Thoughts of the symbology of the orb used in regalia

I was always mystified by the orb used in regalia.  I always thought it was a strange emblem.  We are normally told that the orb represents the ‘world’.  I’ve always wondered about this.  It makes sense nowadays, as the world is accepted as a sphere, an orb.  But, the world was not accepted as a sphere until recently.  Why, then, would the world be viewed as an orb or sphere 1500 or more years ago? 

There are many reference, in Roman times, of gods and emporers holding an orb, which are simple spheres.

(An ancient Roman coin of Emperor Caracalla holding an orb)

I’ve heard it said that the orb represented the ‘circle of countries’ that make up the Roman Empire.  That always made me wonder . . . circle . . . globe . . . orb . . . the countries of the Roman Empire.  It doesn’t make sense. 

The orb has been linked with the Roman god Jupiter (who is like the Greek Zeus).  If this is the case, then how can the orb represent the Roman Empire as described above? 

My guess is that the orb probably first appeared with Jupiter as one of his symbologies.  There are many images depicting Jupiter holding an orb.  But why was Jupiter portrayed with an orb?  One possible reason is that he was a god.  Being a god he is naturally perceived as being ‘perfect’.  Now, it’s interesting that up into recent times the orb was often used as a symbol of ‘perfection’ in iconography.  This is because it required perfection in three dimensions to achieve (versus a line or a circle).  I would not be surprised it this is a carry over from Greece (as the Romans borrowed a lot from the Greeks).  There they saw great signifigance in mathematics and shapes, as if it reflected divine truth.  It’s interesting to note that the sphere or orb is not something found in nature all that much, making it a very rare shape, making it even more all the more precious and signifigant.  The concept of a sphere, then, is more of an abstract concept, giving it a ‘beyond nature’ quality.

Jupiter is the great god, lord of all creation.  That is to say, he is associated with the world as all creation.  He is also often represented as representing law and social order.  In many ways, the Roman Empire saw many of Jupiter’s qualities in itself.  The Roman Empire both saw itself as the ruler of the world and in creating an ordered society (the Roman Empire).  Because of this, its no wonder why he was so highly valued.  His qualities and symbols, and what they mean, became representative of the Roman Empire.  This is why there are many images of Roman emperors holding an orb, in imitation of Jupiter.

One of the symbols he used that would represent this, the Roman Empire, is the orb.  As time went on the representation of the Roman Empire would slowly turn into a symbol of the world in general, particularly after the Roman Empire fell.

The Christians adopted the orb of the Romans and added a cross on the top.  This is called the globus cruciger.  This is the image we are most familiar with.

(The famous globus cruciger from the British Crown Jewels)

This type of orb often refers to Christianities triumph over the whole world, hence the cross on top of the orb.  This means that, by the time it was used, the orb represented the ‘world’ in general.  It was first seen in the Byzantium empire in about 400 AD. 

There have been orb’s with a cross on its side.  This seems to be very rare and was not used very much.

(Holy Roman Emperor, Otto III, holding an orb with a cross on it)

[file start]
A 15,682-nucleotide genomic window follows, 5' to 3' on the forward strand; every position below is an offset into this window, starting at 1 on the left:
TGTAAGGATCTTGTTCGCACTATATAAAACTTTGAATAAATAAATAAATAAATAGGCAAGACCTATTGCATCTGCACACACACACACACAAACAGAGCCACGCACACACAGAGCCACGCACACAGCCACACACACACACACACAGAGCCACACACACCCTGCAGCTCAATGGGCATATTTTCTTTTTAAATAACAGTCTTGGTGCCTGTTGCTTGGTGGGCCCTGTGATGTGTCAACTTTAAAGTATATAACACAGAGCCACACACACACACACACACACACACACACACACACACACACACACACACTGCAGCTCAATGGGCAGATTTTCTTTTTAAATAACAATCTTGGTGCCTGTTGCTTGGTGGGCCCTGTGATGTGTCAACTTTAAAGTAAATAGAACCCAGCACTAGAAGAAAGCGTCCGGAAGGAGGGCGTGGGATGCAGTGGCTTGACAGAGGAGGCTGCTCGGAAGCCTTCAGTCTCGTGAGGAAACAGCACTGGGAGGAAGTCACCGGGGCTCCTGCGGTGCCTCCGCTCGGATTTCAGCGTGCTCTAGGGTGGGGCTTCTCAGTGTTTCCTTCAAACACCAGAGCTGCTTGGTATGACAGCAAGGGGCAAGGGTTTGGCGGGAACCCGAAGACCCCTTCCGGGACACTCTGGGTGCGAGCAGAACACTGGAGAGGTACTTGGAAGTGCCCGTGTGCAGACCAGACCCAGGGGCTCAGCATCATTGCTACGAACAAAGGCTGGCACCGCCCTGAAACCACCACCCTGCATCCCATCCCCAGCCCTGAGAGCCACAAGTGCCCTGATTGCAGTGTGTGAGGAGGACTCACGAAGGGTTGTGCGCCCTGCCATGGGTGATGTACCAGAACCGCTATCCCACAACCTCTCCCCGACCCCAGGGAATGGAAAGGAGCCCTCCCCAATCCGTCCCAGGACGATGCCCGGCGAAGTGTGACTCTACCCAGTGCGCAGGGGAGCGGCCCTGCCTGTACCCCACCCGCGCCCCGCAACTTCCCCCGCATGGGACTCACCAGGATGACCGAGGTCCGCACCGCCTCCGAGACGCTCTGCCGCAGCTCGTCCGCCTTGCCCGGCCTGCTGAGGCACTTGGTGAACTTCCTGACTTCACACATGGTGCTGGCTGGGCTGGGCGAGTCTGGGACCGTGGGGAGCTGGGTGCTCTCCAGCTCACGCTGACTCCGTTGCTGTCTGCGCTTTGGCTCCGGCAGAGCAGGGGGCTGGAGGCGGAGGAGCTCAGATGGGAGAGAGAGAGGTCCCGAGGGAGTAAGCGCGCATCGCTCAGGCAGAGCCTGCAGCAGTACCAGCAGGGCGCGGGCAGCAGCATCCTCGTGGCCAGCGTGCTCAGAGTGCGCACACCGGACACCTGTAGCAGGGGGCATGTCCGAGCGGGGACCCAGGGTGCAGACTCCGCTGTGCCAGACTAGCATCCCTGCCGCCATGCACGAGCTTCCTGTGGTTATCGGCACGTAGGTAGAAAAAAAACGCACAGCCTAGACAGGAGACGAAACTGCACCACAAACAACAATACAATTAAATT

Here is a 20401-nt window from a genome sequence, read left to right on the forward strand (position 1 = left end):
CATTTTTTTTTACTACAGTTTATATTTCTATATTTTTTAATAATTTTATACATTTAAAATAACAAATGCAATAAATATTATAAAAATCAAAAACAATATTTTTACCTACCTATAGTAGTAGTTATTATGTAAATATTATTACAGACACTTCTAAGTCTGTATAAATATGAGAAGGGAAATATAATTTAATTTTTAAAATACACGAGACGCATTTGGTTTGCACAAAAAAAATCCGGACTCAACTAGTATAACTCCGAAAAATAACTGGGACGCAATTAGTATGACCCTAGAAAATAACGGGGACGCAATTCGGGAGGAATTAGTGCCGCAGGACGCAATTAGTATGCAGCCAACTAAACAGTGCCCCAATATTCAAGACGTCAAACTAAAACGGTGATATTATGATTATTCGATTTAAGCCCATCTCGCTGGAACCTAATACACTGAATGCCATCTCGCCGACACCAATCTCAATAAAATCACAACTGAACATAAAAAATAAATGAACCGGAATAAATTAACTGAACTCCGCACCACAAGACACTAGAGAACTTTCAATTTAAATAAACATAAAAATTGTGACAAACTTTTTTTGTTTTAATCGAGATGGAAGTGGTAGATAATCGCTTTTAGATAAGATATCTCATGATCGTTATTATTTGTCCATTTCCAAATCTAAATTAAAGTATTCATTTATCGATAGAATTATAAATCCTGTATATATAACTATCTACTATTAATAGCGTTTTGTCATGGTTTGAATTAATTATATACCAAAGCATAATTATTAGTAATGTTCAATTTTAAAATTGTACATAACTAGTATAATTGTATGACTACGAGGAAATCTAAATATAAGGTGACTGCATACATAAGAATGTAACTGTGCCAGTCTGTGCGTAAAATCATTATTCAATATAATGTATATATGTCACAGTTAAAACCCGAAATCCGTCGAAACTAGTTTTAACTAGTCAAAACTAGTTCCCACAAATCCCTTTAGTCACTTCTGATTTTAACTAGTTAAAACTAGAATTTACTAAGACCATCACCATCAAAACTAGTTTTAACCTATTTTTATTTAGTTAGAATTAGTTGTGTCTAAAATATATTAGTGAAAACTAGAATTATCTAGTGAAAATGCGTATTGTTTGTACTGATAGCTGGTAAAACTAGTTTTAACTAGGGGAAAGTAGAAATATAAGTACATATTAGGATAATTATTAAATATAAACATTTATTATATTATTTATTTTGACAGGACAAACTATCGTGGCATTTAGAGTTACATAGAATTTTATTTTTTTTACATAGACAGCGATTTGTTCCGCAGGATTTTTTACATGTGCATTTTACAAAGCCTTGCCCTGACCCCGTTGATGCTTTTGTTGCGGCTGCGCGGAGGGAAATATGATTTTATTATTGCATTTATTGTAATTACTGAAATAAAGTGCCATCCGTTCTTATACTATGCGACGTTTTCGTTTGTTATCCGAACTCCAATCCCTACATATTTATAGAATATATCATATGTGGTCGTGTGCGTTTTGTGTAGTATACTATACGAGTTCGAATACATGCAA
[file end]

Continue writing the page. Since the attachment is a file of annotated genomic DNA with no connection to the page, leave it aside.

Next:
In England a special type of orb was often used in the Norman to medievel period.  It is called an orb sceptre.  In this type of orb the cross was mounted on a tall staff.  Supposedly, this type of orb was started by William the Conqueror.   A good example is shown in this painting of Richard II in Westminster Abbey from 1390:

After the earth was discovered to be a globe, which it was not believed to be at first, it was only natural to ascribe the orb as representing it.  This was a simple association to make for the orb represented the world.  With this new discovery it would make this equation:  orb=world=earth-as-a-globe.  Since then, there have been royal orbs which have even had a world map engraved on it!   Even the Roman Catholic order of hermit monks, the Carthusian Order, use a globus crudiger in their emblem as representing the revolving earth, something the Romans and early orb users never knew, showing that the image of the orb had changed with the knowledge that the earth was a globe. 

Carthusian emblem 2

(Emblem of the Carthusian Order.  The seven stars represent the original 7 hermit monks and the motto below says “stat cruz dum volvitur orbis”, which basically says something like “the cross remains firm while the earth (orbis) revolves”. )

And so we see a progession in its development.  The god Jupiter is ‘perfect’.  This is portrayed in the ‘perfect’ shape – the sphere or orb.  His other traits are assigned to this orb as time goes on: the world of creation and social order.  The Roman Empire develops and sees these qualities in itself.  It adopts this symbol, representing the Roman Empire and all its qualities, such as social order and that the Roman Empire is the ‘world’.  As time goes on it becomes a symbol of the world in general, not necessarily the Roman Empire.  It becomes adopted by the Christians as representing the world.  They put a cross on top to represent their domination over the world.  This symbol is used in coronations of Christian monarchs and becomes the orb of regalia.  Once the earth is found to be a sphere it is ‘accepted’ as representing the earth.  This, then, makes the orb as representing the planet earth, which it did not represent originally.

Of course, this is all speculation.  I don’t think we will ever know its exact origins as its history, like a lot of things, was never recorded that well.

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